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Publication numberUS4367473 A
Publication typeGrant
Application numberUS 06/167,565
Publication dateJan 4, 1983
Filing dateJul 11, 1980
Priority dateJul 13, 1979
Publication number06167565, 167565, US 4367473 A, US 4367473A, US-A-4367473, US4367473 A, US4367473A
InventorsGuy F. M. Marin, Dominique J. Podvin, Jean-Pierre Susset
Original AssigneeU.S. Philips Corporation
Export CitationBiBTeX, EndNote, RefMan
External Links: USPTO, USPTO Assignment, Espacenet
Distance measuring equipment utilizing frequency modulation
US 4367473 A
Abstract
A radio distance measuring equipment emits a frequency modulated carrier wave signal, having a periodic frequency deviation ΔF and a mean frequency Fo, toward an object, and receives a portion of the carrier wave signal reflected by the object. A beat signal produced by mixing the emitted and received signals is applied to a control loop which determines the distance. Operation of the equipment is periodically interrupted, under the control of a microprocessor, to effect calibration of the frequency deviation and the mean frequency.
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Claims(4)
We claim:
1. An apparatus for measuring the distance to an object, comprising:
(a) a carrier wave source for producing a frequency-modulated carrier wave having a periodic frequency deviation ΔF and a mean frequency Fo ;
(b) means coupled to the carrier wave source for detecting the occurrence of predetermined first and second frequencies when they are produced by the source;
(c) means coupled to the carrier wave source for emitting the carrier wave toward the object;
(d) means for receiving a portion of the carrier wave reflected by the object;
(e) means coupled to the receiving means and the carrier wave source for mixing received carrier wave energy with emitted carrier wave energy and forming a beat signal having a beat frequency fb ;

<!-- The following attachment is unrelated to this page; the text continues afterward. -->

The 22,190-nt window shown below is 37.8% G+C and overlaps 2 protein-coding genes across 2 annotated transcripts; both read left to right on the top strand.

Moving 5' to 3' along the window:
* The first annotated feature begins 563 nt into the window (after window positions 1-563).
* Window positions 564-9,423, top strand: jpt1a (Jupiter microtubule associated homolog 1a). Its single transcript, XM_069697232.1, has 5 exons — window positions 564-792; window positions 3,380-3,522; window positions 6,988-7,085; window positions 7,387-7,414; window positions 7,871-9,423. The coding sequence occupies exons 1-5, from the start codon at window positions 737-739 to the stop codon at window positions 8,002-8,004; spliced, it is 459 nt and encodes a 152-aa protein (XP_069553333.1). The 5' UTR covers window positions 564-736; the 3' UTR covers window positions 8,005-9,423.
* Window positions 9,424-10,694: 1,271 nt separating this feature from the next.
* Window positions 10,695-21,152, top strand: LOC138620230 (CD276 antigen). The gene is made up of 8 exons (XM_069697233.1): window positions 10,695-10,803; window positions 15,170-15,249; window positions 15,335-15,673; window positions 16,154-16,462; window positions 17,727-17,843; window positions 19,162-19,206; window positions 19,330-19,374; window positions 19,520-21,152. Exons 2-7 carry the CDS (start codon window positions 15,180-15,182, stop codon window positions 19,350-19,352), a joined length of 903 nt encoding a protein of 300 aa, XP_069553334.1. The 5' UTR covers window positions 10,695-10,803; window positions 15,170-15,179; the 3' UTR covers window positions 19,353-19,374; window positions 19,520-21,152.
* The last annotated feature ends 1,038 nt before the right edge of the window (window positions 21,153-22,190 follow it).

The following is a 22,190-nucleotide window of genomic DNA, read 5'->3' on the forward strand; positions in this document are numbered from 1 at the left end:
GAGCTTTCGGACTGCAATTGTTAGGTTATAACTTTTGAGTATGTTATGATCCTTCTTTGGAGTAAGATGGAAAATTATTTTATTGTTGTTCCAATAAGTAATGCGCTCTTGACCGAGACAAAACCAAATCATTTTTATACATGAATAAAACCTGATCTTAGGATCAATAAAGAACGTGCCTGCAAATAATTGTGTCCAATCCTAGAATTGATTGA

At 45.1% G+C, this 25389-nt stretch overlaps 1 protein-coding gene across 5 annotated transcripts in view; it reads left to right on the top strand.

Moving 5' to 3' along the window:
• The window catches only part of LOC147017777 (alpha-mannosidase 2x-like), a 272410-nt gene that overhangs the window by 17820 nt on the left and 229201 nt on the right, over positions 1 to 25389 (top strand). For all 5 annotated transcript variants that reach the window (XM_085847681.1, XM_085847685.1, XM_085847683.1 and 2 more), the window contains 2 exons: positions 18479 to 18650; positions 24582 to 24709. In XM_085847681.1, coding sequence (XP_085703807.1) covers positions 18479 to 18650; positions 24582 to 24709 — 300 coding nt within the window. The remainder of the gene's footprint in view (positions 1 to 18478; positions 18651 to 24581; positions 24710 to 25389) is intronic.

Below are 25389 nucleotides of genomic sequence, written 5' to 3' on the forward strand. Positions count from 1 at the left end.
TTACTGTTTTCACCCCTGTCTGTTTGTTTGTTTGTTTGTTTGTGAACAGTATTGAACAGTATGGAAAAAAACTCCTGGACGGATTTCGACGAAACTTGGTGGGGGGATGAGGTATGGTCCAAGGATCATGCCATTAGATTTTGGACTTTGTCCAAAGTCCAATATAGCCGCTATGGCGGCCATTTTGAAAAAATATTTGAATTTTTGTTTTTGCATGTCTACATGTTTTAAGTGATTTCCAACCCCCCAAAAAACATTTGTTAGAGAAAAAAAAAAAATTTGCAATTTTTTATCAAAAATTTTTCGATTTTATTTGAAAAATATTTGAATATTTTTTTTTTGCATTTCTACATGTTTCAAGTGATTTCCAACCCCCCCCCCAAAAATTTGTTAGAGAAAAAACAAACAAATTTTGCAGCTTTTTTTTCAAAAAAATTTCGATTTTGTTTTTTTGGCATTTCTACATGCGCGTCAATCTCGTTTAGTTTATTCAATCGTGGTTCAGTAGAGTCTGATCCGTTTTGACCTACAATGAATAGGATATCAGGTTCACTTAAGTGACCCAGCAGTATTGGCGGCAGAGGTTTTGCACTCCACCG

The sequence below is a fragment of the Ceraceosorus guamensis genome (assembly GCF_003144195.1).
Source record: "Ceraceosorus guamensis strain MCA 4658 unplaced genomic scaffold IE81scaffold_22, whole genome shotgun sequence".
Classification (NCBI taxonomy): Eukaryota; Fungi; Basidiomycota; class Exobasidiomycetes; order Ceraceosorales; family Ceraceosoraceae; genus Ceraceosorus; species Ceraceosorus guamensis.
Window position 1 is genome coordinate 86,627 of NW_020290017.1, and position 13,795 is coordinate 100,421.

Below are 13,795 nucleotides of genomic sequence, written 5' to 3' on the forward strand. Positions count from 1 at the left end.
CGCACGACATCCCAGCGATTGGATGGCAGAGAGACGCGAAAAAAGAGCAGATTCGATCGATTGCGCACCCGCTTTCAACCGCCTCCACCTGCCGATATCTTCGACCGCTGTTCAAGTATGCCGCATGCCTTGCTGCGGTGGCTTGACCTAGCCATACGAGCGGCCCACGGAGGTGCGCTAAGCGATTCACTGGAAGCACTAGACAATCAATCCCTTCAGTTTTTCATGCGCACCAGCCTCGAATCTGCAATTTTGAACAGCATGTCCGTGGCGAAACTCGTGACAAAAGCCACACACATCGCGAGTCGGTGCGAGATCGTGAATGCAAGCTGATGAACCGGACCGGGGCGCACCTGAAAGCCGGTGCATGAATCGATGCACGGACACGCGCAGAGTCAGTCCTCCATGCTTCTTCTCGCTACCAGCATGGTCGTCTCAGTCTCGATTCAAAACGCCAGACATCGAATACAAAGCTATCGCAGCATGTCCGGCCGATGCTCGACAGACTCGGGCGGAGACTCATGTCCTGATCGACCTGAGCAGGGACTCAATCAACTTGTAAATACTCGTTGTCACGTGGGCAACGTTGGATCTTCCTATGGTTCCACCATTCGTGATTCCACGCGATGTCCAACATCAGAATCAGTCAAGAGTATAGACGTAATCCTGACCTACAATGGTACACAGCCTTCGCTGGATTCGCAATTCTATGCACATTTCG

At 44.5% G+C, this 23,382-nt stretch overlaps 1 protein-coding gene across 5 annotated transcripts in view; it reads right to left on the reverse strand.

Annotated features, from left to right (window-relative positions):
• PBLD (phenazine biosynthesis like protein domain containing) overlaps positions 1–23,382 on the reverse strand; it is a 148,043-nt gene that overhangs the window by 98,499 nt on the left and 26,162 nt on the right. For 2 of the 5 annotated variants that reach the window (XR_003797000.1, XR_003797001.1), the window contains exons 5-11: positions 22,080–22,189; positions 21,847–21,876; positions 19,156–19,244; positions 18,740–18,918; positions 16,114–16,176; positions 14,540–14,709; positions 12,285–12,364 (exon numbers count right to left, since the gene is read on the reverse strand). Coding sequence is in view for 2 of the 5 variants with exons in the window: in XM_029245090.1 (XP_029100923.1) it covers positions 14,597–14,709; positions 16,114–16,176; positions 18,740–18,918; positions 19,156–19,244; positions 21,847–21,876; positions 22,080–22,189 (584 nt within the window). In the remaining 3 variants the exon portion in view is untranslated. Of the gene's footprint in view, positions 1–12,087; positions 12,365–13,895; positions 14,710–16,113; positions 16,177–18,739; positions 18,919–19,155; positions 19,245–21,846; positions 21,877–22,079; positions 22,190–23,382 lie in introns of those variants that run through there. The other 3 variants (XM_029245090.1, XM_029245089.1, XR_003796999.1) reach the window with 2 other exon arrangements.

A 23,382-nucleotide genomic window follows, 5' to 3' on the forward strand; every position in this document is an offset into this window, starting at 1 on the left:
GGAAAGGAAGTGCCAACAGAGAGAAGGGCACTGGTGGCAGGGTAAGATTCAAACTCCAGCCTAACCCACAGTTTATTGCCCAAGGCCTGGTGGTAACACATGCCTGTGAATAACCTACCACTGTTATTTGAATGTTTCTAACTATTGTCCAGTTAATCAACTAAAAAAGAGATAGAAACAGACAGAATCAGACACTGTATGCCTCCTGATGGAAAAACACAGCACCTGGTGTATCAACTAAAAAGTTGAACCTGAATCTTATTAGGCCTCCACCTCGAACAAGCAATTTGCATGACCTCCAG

(f) a calibration signal source for producing a calibration beat signal having a frequency fbc ; and
(g) control means coupled to the carrier wave source, the detecting means, the mixing means and the calibration signal source,
said control means periodically interrupting operation of the measuring apparatus to effect calibration of the apparatus,
during operation said control means maintaining the beat frequency constant by effecting variation of the period of the frequency modulation, said variation representing the distance to the object,
and during calibration said control means calibrating the frequency deviation with respect to the predetermined first and second frequencies.
2. An apparatus as in claim 1 wherein said detecting means includes resonant cavities tuned to the first and second frequencies and means coupled to the cavities for producing first and second pulses when the respective first and second frequencies occur.
3. An apparatus as in claim 2 wherein said control means includes the following elements for calibrating the frequency deviation:
(a) means for determining the time TA between said first and second pulses;
(b) means for performing the calculation KTA, where K=T/TA and where T is the period of modulation required to obtain the frequency deviation ΔF;
(c) means for comparing KTA with T; and
(d) means for adjusting the frequency deviation to decrease any inequality between KTA and T.
4. An apparatus as in claim 3 wherein said control means includes the following elements for effecting centering of the frequency range between the predetermined first and second frequencies within the period of modulation;
(a) means for determining the time T3 between the beginning of the modulation period and the occurrence of the first pulse;
(b) means for comparing T3 and (T-TA)/2; and
(c) means for adjusting Fo to decrease any inequality between T3 and (T-TA)/2.
Description
BACKGROUND OF THE INVENTION